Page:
The second part of the work was to determine clear base salaries for each job family and no longer allow people to be placed sporadically within these ranges, but to be assigned clearly to one of these base salaries. For us, that resulted in eight base salaries that are known across the organization ($50K, $60K, $65K, $80K, $85K, $100K, $115K, and $130K). The work of resetting our compensation (based on the decisions made by a peer-based team called the Equity Panel) involved assigning every staff person in the organization to one of these salaries, grounded in a new career framework that identified the increasing level of responsibility in each job family and the results of the self-reflection questions above.

Clearly, the jumps between some of these salaries are significant and reflect meaningful changes in people’s contributions. These shifts don’t happen every year. Because part of our commitment from the beginning was to acknowledge that keeping pace with the cost of living is a value, we also committed to annual COLA (cost of living adjustments) increases based on the consumer price index for our area and adopted a salary cap for each job family band.

 

Challenging Inequities in Our Approach to Benefits


Finally, we wanted to build in some flexibility in our compensation overall and acknowledged that a “one-size-fits-all” approach to our benefits package was another source of inequity in our system. We had long committed to a 4% employer match on our 401K, which some employees were able to take advantage of, and others not. If, due to salary levels and/or other commitments drawing on a person’s income, a staff person could not contribute 4% of their salary into retirement savings, they were leaving resources that CompassPoint had committed to on the table. In the process of our reimagination, we decided to make this 4% salary available in multiple ways to meet people’s different needs—people could still choose to have it contributed to their retirement accounts, but folks could also use it to contribute directly to their medical or dependent care accounts (Flexible Spending Accounts) above their pre-tax limit, or take it as additional cash payout to support student loan payments, to offset what they paid for dependent health coverage, or a variety of other needs.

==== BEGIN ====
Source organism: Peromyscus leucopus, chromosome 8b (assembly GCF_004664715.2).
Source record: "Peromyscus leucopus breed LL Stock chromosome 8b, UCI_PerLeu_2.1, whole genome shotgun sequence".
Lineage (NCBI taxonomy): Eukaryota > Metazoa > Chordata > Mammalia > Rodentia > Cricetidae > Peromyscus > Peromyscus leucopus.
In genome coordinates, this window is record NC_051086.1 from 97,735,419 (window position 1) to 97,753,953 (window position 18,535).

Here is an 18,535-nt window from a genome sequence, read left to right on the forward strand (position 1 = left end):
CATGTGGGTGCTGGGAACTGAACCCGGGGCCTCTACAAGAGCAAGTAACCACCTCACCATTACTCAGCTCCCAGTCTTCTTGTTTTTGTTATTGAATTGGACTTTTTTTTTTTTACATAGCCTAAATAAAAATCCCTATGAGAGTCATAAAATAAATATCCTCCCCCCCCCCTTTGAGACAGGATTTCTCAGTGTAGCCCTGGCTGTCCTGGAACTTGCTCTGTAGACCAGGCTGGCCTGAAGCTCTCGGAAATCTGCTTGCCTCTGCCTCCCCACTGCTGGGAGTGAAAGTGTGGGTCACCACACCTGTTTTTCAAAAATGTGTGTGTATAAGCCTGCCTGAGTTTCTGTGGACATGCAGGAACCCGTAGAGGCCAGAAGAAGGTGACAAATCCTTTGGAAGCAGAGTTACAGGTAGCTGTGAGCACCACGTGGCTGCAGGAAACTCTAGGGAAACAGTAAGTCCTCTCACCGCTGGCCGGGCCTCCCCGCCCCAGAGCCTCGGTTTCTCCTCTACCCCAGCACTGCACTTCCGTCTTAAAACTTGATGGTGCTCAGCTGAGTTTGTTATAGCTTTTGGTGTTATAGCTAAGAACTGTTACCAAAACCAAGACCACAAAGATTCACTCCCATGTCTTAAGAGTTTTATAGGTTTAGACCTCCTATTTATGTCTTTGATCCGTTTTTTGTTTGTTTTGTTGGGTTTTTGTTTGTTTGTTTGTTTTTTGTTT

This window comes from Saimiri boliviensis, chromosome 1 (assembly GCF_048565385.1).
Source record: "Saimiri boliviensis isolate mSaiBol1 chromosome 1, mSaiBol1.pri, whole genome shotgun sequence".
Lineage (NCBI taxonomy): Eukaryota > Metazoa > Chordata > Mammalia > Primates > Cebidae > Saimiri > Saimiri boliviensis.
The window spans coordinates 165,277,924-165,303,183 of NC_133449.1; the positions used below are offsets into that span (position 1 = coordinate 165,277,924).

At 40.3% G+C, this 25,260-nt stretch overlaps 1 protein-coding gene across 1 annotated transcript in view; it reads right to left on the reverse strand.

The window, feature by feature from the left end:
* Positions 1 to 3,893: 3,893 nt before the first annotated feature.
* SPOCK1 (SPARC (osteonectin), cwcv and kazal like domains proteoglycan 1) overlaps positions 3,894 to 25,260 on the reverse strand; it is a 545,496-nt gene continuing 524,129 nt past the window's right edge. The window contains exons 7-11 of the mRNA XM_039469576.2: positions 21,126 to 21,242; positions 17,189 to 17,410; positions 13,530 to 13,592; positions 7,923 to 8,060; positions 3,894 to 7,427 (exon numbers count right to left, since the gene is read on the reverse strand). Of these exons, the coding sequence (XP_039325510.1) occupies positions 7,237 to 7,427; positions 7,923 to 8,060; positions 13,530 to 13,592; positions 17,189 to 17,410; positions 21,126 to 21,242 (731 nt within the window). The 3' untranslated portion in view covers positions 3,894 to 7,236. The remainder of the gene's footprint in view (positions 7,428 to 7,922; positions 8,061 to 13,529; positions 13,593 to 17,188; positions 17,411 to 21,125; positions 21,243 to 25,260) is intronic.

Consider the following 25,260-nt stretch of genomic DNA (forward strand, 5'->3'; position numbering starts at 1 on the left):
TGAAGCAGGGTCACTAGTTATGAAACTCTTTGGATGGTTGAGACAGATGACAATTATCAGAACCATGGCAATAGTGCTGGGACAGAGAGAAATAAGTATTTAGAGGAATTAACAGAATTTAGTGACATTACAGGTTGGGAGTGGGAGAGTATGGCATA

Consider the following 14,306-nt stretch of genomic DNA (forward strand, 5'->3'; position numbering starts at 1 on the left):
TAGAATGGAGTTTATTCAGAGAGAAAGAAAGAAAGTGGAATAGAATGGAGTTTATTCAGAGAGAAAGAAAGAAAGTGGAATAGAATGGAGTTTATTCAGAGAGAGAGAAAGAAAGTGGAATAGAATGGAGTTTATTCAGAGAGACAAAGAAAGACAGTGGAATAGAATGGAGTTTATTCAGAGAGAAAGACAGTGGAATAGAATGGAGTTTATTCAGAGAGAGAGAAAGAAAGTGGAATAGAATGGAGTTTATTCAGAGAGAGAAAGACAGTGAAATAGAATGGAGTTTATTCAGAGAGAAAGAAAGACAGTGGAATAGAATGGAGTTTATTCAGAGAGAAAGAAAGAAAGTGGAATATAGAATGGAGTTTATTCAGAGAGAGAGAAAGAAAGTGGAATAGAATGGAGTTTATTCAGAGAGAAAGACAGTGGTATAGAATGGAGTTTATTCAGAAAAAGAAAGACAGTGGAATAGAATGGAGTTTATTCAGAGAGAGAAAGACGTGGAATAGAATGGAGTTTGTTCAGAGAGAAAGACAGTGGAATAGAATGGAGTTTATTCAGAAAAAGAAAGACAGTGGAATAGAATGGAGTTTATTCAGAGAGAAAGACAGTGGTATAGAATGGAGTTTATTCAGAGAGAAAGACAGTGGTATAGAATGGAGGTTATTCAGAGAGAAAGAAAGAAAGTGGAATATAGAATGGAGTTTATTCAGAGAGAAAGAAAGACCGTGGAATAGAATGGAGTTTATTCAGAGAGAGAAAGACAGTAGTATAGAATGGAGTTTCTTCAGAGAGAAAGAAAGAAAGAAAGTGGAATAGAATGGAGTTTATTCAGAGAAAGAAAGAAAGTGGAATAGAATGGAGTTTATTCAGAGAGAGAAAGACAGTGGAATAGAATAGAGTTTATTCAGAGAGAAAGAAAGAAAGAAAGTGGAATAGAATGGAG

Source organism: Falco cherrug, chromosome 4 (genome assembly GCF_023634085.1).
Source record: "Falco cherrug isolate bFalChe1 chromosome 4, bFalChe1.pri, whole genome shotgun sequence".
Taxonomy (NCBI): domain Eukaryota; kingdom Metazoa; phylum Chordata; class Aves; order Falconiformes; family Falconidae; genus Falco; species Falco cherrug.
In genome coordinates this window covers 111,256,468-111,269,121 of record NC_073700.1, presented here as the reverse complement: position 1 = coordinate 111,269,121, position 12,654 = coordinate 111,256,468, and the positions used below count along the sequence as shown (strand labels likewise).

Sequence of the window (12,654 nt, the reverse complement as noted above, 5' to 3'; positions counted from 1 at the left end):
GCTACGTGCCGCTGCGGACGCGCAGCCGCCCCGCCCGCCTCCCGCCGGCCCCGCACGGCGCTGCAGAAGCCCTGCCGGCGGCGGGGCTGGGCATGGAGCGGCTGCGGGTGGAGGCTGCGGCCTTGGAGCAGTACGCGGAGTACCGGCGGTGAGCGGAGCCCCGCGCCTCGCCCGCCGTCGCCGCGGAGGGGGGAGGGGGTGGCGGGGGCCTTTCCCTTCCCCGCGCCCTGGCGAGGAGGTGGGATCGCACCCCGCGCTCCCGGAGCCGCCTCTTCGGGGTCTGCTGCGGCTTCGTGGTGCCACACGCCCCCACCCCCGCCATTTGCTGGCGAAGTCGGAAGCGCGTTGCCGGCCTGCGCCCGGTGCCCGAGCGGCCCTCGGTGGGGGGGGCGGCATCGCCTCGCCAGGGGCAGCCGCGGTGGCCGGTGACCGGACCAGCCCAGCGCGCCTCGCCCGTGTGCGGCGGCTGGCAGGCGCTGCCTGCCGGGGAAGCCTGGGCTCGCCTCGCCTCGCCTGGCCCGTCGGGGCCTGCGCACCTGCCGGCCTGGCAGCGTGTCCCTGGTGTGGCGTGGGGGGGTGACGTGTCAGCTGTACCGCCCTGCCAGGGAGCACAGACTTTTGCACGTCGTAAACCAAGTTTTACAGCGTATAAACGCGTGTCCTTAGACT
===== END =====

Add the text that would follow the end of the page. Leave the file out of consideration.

Shifting How Compensation Decisions Were Made
 

A central element of working toward equity is reflecting continually on the questions of power and decision making, who decides and how? In most nonprofits, decisions about salary are closely guarded by a few people with positional authority. In our efforts to radically reimagine our compensation system, we disrupted many of these assumptions and put a peer-based Equity Panel at the center of the process, vesting them with full authority over final compensation decisions. 

This team was charged with reviewing all of the self-reflection tools, looking for patterns across the set and identifying possible places where people were over- or under-valuing their contributions in relation to their peers. They were working within the defined pay scale that had been developed by those with formal management roles and more direct connection to stewarding the business model, but none of the people on the Equity Panel had director—or executive—level responsibility in HR or finance.

While the staff members on the Equity Panel were taking on the weight of the responsibility for making salary decisions, those of us in formal management roles had a different kind of work to do. Most of us who held formal management roles during this process were white women in our forties with unique, but not completely dissimilar, stories of how we came to be in the organizational roles. We all had experience with the weight and sense of responsibility that comes with stepping into formal accountability for long-term stewardship of an organization, its overall purpose, and its people, and had directly faced the complexity that we often have to grapple with as we do our best to guide the work of an organization over the long haul. We shared a commitment to democratizing this information and process, even as we grappled with the different perspectives and approaches among us.